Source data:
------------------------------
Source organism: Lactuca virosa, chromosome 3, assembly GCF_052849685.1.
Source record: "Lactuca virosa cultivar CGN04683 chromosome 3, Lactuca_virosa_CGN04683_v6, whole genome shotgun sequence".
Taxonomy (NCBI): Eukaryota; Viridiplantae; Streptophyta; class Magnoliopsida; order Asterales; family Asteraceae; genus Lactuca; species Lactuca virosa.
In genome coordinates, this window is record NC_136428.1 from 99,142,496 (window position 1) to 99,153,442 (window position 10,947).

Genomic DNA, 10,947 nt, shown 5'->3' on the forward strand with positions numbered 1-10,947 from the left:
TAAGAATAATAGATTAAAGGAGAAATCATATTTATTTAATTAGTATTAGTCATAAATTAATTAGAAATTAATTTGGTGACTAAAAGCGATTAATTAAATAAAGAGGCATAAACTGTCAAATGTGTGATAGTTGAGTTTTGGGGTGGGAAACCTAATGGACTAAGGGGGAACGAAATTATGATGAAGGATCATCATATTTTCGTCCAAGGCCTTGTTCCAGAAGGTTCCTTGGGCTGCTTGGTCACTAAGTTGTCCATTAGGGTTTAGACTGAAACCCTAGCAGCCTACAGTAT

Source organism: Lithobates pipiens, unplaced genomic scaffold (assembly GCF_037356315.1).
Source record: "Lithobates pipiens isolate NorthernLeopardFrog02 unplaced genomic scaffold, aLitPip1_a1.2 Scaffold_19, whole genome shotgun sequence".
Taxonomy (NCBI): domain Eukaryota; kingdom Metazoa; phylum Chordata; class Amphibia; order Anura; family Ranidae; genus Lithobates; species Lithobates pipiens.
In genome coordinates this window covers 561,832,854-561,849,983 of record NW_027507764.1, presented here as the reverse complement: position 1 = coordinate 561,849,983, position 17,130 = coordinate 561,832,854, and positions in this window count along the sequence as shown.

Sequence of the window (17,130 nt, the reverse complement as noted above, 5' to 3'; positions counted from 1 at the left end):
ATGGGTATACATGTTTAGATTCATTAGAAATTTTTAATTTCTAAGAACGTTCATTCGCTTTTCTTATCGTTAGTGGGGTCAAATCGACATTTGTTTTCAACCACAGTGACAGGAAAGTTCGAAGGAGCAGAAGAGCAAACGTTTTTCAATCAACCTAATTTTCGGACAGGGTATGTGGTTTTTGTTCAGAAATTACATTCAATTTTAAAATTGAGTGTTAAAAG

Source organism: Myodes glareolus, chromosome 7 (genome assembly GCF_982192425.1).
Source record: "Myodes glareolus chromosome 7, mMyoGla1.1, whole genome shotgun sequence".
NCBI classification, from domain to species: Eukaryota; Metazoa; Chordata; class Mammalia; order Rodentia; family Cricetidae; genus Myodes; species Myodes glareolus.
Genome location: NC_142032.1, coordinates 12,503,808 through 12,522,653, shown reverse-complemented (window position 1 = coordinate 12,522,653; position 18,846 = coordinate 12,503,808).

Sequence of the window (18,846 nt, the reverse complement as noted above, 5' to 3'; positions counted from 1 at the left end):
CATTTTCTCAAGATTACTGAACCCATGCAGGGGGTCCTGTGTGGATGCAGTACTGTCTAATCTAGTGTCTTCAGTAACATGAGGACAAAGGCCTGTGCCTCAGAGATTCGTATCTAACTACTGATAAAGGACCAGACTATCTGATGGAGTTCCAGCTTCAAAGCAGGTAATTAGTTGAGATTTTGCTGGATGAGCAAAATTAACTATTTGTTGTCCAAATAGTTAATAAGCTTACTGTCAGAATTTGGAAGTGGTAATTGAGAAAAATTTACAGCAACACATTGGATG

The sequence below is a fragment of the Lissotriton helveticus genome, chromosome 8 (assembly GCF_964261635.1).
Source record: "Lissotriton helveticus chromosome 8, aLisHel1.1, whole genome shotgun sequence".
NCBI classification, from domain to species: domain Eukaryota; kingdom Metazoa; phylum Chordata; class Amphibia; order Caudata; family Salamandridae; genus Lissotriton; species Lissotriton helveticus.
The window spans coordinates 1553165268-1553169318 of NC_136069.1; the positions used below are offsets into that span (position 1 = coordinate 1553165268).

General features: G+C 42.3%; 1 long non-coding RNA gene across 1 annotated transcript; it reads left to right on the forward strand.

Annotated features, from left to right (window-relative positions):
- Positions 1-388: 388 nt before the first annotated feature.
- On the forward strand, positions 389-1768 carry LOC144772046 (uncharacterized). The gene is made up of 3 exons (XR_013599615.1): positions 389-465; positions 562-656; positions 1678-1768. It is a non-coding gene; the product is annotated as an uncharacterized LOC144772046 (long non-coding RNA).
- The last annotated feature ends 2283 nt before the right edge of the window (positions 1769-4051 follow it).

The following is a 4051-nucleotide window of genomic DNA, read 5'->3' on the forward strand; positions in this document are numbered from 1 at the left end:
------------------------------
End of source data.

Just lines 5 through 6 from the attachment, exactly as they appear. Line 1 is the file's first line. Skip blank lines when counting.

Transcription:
Genomic DNA, 10,947 nt, shown 5'->3' on the forward strand with positions numbered 1-10,947 from the left:
TAAGAATAATAGATTAAAGGAGAAATCATATTTATTTAATTAGTATTAGTCATAAATTAATTAGAAATTAATTTGGTGACTAAAAGCGATTAATTAAATAAAGAGGCATAAACTGTCAAATGTGTGATAGTTGAGTTTTGGGGTGGGAAACCTAATGGACTAAGGGGGAACGAAATTATGATGAAGGATCATCATATTTTCGTCCAAGGCCTTGTTCCAGAAGGTTCCTTGGGCTGCTTGGTCACTAAGTTGTCCATTAGGGTTTAGACTGAAACCCTAGCAGCCTACAGTAT